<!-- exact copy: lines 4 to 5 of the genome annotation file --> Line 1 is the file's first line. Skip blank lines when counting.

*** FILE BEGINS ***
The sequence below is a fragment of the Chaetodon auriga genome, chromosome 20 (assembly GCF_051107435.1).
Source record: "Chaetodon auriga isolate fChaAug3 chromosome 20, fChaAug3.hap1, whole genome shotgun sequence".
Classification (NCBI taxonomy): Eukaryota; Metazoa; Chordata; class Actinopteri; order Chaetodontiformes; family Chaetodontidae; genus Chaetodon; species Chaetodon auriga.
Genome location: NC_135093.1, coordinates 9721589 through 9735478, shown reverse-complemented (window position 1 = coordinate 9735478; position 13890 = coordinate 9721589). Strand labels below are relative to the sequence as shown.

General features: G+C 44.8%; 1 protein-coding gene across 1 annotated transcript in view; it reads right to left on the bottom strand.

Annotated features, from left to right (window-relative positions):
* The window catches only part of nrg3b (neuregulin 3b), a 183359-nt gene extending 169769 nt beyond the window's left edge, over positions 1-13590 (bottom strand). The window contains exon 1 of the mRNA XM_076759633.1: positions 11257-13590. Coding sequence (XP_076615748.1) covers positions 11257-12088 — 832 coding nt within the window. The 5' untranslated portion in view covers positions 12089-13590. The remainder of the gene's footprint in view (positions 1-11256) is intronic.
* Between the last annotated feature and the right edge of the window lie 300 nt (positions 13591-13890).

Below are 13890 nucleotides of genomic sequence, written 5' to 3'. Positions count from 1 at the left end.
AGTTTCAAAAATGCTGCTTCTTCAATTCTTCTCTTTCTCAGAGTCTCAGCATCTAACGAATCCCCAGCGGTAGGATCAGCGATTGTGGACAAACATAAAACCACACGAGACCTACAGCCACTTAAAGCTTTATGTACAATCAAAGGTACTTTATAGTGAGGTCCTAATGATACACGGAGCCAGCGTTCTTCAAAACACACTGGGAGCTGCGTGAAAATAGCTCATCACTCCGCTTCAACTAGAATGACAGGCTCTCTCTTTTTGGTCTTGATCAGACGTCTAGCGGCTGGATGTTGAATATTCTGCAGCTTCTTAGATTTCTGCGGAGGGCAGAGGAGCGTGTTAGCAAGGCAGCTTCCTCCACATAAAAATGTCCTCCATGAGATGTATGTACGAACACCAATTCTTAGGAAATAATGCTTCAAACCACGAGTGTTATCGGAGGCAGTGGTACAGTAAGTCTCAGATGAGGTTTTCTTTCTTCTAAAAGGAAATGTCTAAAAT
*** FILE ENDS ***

Genome location: NC_135093.1, coordinates 9721589 through 9735478, shown reverse-complemented (window position 1 = coordinate 9735478; position 13890 = coordinate 9721589). Strand labels below are relative to the sequence as shown.

General features: G+C 44.8%; 1 protein-coding gene across 1 annotated transcript in view; it reads right to left on the bottom strand.